Women’s Prize Longlist 2020 Thoughts & Other Prize Reading Projects

Next Wednesday the 22nd, the Women’s Prize shortlist will be revealed. However, the winner announcement has been delayed until September 9th, so we all get extra time to read the finalists (which is handy since the 900-page Hilary Mantel is a shoo-in). I happen to have gotten through half of the longlist so far. There were some books I cared for more than others. Of the remainder, I plan to pick up a few more once my library reopens.

Here’s how I’ve fared this year, in categories from best to worst, with excerpts and links to any I’ve reviewed in full:

 

Loved! (5)

  • Dominicana by Angie Cruz: In 1965, 15-year-old Ana Canción, married off to an older man, leaves the Dominican Republic for New York City. With not a word of English, she feels trapped in her apartment and in this abusive relationship. Yet Ana is such a plucky and confiding narrator that you’re drawn into her world and cheer for her as she figures out what she wants from her life. This compassionate novel is proof that not all the immigration stories have been told yet.

 

  • Girl, Woman, Other by Bernardine Evaristo: A terrific linked short story collection about 12 black women in twentieth-century and contemporary Britain balancing external and internal expectations and different interpretations of feminism to build lives of their own. The prose is more like poetry: a wry, radical stream of consciousness. A warm, spirited book, it never turns strident. It’s timely and elegantly constructed – and, it goes without saying, a worthy Booker Prize winner. To win the Women’s Prize too would be unprecedented, I think? But no surprise.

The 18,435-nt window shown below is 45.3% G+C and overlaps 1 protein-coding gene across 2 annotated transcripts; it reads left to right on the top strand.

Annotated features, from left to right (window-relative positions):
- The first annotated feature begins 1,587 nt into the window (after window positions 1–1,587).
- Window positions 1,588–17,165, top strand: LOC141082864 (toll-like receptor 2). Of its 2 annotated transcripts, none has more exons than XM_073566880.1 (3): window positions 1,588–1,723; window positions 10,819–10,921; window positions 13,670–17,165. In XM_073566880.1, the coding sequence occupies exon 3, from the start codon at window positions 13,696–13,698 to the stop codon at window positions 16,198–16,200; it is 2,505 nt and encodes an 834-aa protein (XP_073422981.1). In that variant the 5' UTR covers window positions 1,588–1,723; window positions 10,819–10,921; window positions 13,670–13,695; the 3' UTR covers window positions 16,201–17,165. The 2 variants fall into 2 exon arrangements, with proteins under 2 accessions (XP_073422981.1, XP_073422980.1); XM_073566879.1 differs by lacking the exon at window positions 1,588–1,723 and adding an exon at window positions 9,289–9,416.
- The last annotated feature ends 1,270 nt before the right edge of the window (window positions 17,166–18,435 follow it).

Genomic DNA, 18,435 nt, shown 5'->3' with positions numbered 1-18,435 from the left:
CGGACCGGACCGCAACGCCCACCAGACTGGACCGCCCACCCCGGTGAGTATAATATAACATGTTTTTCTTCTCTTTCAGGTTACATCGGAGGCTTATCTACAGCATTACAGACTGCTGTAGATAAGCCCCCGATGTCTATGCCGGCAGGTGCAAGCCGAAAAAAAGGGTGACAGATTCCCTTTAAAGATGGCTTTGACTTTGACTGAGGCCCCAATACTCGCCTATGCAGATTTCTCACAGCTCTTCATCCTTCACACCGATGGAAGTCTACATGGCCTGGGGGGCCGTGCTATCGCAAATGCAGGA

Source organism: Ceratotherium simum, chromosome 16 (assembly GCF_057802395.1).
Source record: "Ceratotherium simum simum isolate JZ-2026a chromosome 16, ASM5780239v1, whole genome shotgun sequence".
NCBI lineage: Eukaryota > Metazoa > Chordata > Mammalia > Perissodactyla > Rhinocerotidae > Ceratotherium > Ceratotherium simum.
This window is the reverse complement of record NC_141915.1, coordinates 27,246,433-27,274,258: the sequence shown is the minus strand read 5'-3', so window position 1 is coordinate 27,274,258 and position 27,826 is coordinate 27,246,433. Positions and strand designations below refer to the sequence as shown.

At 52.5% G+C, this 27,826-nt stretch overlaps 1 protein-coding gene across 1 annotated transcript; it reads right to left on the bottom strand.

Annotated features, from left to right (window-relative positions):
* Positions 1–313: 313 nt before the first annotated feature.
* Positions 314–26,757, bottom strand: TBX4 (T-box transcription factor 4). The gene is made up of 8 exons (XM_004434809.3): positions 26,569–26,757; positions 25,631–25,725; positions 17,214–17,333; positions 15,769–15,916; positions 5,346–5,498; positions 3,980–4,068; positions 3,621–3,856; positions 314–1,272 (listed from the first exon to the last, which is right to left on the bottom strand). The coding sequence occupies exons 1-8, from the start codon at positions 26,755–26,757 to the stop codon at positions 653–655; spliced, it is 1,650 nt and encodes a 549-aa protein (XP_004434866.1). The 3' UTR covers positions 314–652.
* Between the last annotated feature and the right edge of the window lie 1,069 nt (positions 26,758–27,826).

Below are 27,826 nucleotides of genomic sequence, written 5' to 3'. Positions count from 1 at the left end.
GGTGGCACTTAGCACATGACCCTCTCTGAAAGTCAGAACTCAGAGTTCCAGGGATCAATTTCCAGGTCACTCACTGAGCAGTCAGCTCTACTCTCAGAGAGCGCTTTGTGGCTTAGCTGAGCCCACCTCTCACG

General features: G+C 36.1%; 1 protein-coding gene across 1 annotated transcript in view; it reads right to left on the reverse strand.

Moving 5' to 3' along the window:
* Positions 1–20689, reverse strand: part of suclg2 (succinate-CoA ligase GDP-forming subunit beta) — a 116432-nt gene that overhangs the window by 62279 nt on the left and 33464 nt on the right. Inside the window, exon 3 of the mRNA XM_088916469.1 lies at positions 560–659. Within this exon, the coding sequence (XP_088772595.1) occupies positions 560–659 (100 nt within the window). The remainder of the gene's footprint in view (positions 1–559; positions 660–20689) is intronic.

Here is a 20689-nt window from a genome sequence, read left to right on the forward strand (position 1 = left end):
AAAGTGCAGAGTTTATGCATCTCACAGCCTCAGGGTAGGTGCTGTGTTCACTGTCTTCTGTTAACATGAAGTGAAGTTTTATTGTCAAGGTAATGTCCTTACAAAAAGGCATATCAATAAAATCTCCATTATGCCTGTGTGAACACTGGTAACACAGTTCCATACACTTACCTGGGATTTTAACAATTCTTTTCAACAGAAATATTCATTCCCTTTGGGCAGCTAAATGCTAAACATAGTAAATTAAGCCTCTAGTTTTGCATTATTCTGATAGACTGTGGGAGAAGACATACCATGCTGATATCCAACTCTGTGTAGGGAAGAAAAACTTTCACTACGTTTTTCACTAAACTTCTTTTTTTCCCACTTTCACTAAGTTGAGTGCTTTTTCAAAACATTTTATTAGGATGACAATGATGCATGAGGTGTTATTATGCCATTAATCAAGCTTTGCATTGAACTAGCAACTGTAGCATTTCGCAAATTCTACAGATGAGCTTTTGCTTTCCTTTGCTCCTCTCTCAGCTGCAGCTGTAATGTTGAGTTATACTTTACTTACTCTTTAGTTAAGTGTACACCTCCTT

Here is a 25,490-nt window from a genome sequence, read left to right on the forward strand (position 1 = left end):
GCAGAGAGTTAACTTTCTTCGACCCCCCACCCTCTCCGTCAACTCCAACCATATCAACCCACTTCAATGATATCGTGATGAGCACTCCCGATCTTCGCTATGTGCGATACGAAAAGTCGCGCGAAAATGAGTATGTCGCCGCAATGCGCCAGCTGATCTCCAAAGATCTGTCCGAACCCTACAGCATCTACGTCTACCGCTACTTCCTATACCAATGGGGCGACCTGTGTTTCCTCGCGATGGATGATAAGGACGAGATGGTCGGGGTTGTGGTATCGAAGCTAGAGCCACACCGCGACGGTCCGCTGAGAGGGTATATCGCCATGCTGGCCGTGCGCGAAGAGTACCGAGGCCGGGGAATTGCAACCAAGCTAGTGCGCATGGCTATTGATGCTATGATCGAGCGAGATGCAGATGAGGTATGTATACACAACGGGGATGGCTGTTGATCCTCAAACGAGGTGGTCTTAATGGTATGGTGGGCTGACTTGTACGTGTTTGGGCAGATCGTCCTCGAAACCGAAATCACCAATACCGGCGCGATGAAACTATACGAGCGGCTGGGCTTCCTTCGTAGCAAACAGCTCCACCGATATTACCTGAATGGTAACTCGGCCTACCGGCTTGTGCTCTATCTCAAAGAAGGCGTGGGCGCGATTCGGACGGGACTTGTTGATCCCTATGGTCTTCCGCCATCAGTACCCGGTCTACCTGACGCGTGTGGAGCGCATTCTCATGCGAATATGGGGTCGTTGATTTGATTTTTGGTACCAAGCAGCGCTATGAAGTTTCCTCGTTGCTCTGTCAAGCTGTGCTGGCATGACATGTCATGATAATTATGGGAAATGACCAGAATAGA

• Weather by Jenny Offill: Could there be a more perfect book for 2020? It’s a blunt, unromanticized but wickedly funny novel about how eco-anxiety permeates everyday life. Set either side of Trump’s election, it amplifies many voices prophesying doom, from environmentalists to Bible-thumpers. Lizzie’s sardonic narration is an ideal way of capturing relatable feelings of anger and helplessness. Don’t expect to come away with your worries soothed, though there is some comfort to be found in the feeling that we’re all in this together.